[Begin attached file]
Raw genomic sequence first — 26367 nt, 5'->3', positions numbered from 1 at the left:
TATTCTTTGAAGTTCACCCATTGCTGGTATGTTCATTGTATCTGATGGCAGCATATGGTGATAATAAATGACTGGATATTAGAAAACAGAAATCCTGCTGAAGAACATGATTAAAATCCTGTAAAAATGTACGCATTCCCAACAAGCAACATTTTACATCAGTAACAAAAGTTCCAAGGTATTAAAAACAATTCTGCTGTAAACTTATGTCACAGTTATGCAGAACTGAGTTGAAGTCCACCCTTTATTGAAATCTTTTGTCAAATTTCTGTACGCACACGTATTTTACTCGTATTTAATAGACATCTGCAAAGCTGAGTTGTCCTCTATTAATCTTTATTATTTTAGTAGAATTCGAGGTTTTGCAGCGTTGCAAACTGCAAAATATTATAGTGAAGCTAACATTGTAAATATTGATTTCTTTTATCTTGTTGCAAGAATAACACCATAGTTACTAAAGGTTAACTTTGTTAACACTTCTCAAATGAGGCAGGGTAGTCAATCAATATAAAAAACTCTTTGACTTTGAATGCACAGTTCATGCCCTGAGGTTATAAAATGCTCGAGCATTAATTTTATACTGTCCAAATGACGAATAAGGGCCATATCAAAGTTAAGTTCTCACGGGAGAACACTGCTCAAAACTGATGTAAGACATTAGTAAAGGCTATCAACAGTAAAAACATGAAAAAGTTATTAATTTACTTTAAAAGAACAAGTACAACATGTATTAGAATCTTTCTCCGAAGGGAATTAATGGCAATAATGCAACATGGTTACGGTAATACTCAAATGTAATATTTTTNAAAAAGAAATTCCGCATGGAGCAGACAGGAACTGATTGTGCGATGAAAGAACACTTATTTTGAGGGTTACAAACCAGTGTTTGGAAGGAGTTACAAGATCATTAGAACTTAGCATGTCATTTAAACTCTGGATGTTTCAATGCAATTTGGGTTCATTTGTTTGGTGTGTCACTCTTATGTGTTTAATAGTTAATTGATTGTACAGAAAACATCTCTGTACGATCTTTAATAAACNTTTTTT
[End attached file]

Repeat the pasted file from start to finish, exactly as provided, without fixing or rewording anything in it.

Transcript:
Raw genomic sequence first — 26367 nt, 5'->3', positions numbered from 1 at the left:
TATTCTTTGAAGTTCACCCATTGCTGGTATGTTCATTGTATCTGATGGCAGCATATGGTGATAATAAATGACTGGATATTAGAAAACAGAAATCCTGCTGAAGAACATGATTAAAATCCTGTAAAAATGTACGCATTCCCAACAAGCAACATTTTACATCAGTAACAAAAGTTCCAAGGTATTAAAAACAATTCTGCTGTAAACTTATGTCACAGTTATGCAGAACTGAGTTGAAGTCCACCCTTTATTGAAATCTTTTGTCAAATTTCTGTACGCACACGTATTTTACTCGTATTTAATAGACATCTGCAAAGCTGAGTTGTCCTCTATTAATCTTTATTATTTTAGTAGAATTCGAGGTTTTGCAGCGTTGCAAACTGCAAAATATTATAGTGAAGCTAACATTGTAAATATTGATTTCTTTTATCTTGTTGCAAGAATAACACCATAGTTACTAAAGGTTAACTTTGTTAACACTTCTCAAATGAGGCAGGGTAGTCAATCAATATAAAAAACTCTTTGACTTTGAATGCACAGTTCATGCCCTGAGGTTATAAAATGCTCGAGCATTAATTTTATACTGTCCAAATGACGAATAAGGGCCATATCAAAGTTAAGTTCTCACGGGAGAACACTGCTCAAAACTGATGTAAGACATTAGTAAAGGCTATCAACAGTAAAAACATGAAAAAGTTATTAATTTACTTTAAAAGAACAAGTACAACATGTATTAGAATCTTTCTCCGAAGGGAATTAATGGCAATAATGCAACATGGTTACGGTAATACTCAAATGTAATATTTTTNAAAAAGAAATTCCGCATGGAGCAGACAGGAACTGATTGTGCGATGAAAGAACACTTATTTTGAGGGTTACAAACCAGTGTTTGGAAGGAGTTACAAGATCATTAGAACTTAGCATGTCATTTAAACTCTGGATGTTTCAATGCAATTTGGGTTCATTTGTTTGGTGTGTCACTCTTATGTGTTTAATAGTTAATTGATTGTACAGAAAACATCTCTGTACGATCTTTAATAAACNTTTTTT